Plastic Purge: How to Use Less Plastic, Eat Better, Keep Toxins Out of Your Body, and Help Save the Sea Turtles!

Posted: Tuesday, May 27, 2014, 8:48 am

In brief

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SanClements has convinced me. Plastic is our frenemy!

Take a moment, look around you and notice the endless amount of plastic that pervades our society. As I write, I am sitting at my plastic-topped office desk, on my plastic stuffed office chair, typing on my plastic keyboard and looking through my plastic glasses at my plastic monitor. I can see plastic in my cellphone, lunch box, shoes, pen, earbuds and in the buttons on my sweater. These are just the items in my line of sight. What plastic lurks behind me or just down the hall?

It is mind-blowing to really take note of how much plastic we come into contact with on a daily basis, and then wonder where it goes when we are done with it. Nearly 300 metric tons of plastic is produced globally each year, yet only 10 percent is actually recycled. Did you know there is a Great Pacific Garbage Patch twice the size of the U.S. floating around the Pacific Ocean that is full of plastic, or that the Great Lakes are being inundated with those teensy plastic microbeads found in our favorite beauty products?

Plastic is literally everywhere and in his new book, Michael SanClements encourages readers to take a long, hard look at their plastic consumption. He uses wit and a casual style of writing to engage readers in a frank discussion about plastic. Entertaining stories, like the introduction of women's nylons and the rise of Tupperware, make his work fun and accessible to a variety of readers. He is informative without being preachy, and upfront about the keen advantages of plastics, especially in medicine and science. He acknowledges that it is unrealistic to completely eliminate plastic from your life, but his goal is to help readers identify the environmental and health risks associated with plastic, and to start on a path toward eliminating the plastics that are unsafe or unnecessary (individually wrapped cheese slices anyone?)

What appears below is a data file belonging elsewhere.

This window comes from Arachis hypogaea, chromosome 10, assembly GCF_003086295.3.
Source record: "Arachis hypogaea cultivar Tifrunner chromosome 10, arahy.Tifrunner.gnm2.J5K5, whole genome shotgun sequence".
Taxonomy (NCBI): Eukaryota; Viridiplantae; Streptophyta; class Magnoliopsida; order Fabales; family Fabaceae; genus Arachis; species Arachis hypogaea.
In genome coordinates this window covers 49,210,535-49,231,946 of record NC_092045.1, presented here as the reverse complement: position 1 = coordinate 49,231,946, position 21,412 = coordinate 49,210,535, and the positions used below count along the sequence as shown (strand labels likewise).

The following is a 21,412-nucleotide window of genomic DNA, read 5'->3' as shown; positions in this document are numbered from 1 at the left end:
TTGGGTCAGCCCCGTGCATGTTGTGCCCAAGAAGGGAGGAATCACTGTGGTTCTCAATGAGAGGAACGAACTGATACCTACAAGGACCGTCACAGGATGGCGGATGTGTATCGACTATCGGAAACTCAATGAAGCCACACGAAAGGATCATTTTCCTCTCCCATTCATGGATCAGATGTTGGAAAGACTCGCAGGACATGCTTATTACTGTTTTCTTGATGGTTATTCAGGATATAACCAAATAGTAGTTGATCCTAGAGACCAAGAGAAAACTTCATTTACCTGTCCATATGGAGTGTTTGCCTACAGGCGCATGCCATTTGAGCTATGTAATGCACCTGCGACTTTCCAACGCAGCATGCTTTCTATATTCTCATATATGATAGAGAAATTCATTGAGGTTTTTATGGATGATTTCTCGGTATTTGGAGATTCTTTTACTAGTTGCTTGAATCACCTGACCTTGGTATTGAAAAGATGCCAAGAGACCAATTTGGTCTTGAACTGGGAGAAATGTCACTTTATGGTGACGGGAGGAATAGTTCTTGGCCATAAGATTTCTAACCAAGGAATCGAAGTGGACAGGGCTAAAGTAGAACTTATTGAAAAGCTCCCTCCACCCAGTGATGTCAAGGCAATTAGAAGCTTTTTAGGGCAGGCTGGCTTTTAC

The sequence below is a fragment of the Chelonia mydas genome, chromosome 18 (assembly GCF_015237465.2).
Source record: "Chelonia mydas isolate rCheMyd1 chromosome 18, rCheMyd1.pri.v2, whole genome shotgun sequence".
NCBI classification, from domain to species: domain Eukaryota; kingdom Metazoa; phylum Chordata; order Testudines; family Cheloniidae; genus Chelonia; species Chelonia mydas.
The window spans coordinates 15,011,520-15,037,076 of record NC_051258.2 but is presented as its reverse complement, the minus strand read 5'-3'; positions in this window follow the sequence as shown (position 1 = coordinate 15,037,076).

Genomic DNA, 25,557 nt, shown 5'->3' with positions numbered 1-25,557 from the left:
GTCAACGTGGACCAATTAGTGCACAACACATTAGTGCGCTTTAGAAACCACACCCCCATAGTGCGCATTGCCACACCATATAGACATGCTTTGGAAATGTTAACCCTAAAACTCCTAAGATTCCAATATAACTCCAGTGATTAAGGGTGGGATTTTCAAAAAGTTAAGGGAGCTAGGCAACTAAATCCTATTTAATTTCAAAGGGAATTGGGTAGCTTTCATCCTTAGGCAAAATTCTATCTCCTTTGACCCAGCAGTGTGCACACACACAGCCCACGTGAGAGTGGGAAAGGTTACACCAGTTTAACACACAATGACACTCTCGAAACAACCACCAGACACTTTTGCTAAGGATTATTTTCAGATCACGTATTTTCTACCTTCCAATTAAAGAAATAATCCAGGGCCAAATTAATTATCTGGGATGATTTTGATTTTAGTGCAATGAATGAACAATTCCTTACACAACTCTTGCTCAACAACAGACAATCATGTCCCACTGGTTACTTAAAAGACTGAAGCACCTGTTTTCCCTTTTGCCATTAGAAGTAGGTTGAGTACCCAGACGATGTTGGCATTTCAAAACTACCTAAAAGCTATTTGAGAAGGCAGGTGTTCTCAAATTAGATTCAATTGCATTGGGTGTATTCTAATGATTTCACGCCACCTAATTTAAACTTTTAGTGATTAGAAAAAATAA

SanClements, a scientist at the National Ecological Observatory Network who holds a PhD in ecology, uses concrete facts and cites many sources and studies to back up his work, which melts a librarian's heart. (His bibliography is 19 pages long!) If you have even one environmentally-conscious bone in your body, you will get something out of this book, plus it's a fun way to inform yourself about the good, the bad and the ugly ways of plastic-- and maybe it will help save the sea turtles, too!